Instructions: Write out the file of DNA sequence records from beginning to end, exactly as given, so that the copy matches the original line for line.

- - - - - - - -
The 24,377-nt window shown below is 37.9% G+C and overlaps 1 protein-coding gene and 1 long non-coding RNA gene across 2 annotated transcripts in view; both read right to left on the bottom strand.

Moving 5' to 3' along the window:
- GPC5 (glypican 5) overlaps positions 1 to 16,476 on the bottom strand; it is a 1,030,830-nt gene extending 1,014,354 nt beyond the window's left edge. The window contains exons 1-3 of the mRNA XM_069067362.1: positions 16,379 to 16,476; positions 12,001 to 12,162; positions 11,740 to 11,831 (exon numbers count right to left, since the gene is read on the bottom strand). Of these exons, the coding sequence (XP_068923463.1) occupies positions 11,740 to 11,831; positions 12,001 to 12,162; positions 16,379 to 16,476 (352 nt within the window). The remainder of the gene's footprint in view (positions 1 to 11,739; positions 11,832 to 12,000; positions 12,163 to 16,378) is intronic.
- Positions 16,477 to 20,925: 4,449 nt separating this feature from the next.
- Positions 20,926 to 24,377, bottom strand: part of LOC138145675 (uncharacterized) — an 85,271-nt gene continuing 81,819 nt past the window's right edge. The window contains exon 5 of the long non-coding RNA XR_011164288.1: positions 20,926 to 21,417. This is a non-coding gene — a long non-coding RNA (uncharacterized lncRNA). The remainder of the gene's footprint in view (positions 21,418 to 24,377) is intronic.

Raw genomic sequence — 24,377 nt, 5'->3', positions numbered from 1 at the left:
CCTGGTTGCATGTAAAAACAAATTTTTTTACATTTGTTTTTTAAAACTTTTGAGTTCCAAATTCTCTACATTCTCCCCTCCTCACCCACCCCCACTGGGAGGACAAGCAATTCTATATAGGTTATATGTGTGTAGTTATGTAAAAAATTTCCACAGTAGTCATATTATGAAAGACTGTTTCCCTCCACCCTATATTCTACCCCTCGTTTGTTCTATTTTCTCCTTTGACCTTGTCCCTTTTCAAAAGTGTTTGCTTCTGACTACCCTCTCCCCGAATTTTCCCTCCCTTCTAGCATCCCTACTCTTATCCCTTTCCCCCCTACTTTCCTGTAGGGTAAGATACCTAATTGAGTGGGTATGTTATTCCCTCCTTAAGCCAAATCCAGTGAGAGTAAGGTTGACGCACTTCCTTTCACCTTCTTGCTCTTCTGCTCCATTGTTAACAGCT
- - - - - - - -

The 24,377-nt window shown below is 37.9% G+C and overlaps 1 protein-coding gene and 1 long non-coding RNA gene across 2 annotated transcripts in view; both read right to left on the bottom strand.

Moving 5' to 3' along the window:
- GPC5 (glypican 5) overlaps positions 1 to 16,476 on the bottom strand; it is a 1,030,830-nt gene extending 1,014,354 nt beyond the window's left edge. The window contains exons 1-3 of the mRNA XM_069067362.1: positions 16,379 to 16,476; positions 12,001 to 12,162; positions 11,740 to 11,831 (exon numbers count right to left, since the gene is read on the bottom strand). Of these exons, the coding sequence (XP_068923463.1) occupies positions 11,740 to 11,831; positions 12,001 to 12,162; positions 16,379 to 16,476 (352 nt within the window). The remainder of the gene's footprint in view (positions 1 to 11,739; positions 11,832 to 12,000; positions 12,163 to 16,378) is intronic.
- Positions 16,477 to 20,925: 4,449 nt separating this feature from the next.
- Positions 20,926 to 24,377, bottom strand: part of LOC138145675 (uncharacterized) — an 85,271-nt gene continuing 81,819 nt past the window's right edge. The window contains exon 5 of the long non-coding RNA XR_011164288.1: positions 20,926 to 21,417. This is a non-coding gene — a long non-coding RNA (uncharacterized lncRNA). The remainder of the gene's footprint in view (positions 21,418 to 24,377) is intronic.

Raw genomic sequence — 24,377 nt, 5'->3', positions numbered from 1 at the left:
CCTGGTTGCATGTAAAAACAAATTTTTTTACATTTGTTTTTTAAAACTTTTGAGTTCCAAATTCTCTACATTCTCCCCTCCTCACCCACCCCCACTGGGAGGACAAGCAATTCTATATAGGTTATATGTGTGTAGTTATGTAAAAAATTTCCACAGTAGTCATATTATGAAAGACTGTTTCCCTCCACCCTATATTCTACCCCTCGTTTGTTCTATTTTCTCCTTTGACCTTGTCCCTTTTCAAAAGTGTTTGCTTCTGACTACCCTCTCCCCGAATTTTCCCTCCCTTCTAGCATCCCTACTCTTATCCCTTTCCCCCCTACTTTCCTGTAGGGTAAGATACCTAATTGAGTGGGTATGTTATTCCCTCCTTAAGCCAAATCCAGTGAGAGTAAGGTTGACGCACTTCCTTTCACCTTCTTGCTCTTCTGCTCCATTGTTAACAGCT